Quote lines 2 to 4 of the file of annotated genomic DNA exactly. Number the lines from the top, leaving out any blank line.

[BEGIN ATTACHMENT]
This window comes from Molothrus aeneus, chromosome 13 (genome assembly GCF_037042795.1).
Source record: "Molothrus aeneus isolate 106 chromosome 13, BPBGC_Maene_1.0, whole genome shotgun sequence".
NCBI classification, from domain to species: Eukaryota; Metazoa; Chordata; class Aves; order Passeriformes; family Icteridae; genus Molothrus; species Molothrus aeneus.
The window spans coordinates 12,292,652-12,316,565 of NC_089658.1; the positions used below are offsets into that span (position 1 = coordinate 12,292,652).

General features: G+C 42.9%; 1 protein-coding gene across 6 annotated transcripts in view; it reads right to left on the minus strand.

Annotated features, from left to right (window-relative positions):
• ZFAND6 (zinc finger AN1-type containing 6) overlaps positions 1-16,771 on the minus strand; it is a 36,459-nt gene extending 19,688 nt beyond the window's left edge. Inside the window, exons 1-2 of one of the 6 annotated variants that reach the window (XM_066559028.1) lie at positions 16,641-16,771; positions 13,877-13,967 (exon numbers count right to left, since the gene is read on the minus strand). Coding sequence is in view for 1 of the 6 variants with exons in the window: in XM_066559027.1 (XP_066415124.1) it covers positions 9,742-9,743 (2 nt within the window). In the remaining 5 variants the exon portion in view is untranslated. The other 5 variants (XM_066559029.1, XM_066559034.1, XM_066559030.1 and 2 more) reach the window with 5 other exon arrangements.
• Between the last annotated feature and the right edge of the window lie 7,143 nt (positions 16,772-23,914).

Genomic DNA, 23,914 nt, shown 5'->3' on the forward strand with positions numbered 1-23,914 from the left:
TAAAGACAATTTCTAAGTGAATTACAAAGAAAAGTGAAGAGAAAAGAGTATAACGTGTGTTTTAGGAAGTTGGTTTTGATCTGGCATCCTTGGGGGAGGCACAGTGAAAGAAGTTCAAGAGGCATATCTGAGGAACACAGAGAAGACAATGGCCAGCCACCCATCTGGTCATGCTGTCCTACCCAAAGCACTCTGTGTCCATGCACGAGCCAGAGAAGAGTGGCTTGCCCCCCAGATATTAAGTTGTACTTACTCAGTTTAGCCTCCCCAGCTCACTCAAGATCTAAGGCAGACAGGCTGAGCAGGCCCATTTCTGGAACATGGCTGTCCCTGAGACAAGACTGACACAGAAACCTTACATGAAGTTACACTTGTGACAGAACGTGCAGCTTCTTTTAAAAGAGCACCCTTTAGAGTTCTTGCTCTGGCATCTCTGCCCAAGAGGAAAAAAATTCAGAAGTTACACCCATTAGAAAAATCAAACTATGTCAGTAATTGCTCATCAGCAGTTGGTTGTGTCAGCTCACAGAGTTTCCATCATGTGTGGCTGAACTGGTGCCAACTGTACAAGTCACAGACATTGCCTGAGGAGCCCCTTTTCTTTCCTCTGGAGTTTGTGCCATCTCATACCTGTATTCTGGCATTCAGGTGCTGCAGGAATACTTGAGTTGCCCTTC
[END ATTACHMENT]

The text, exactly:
Source record: "Molothrus aeneus isolate 106 chromosome 13, BPBGC_Maene_1.0, whole genome shotgun sequence".
NCBI classification, from domain to species: Eukaryota; Metazoa; Chordata; class Aves; order Passeriformes; family Icteridae; genus Molothrus; species Molothrus aeneus.
The window spans coordinates 12,292,652-12,316,565 of NC_089658.1; the positions used below are offsets into that span (position 1 = coordinate 12,292,652).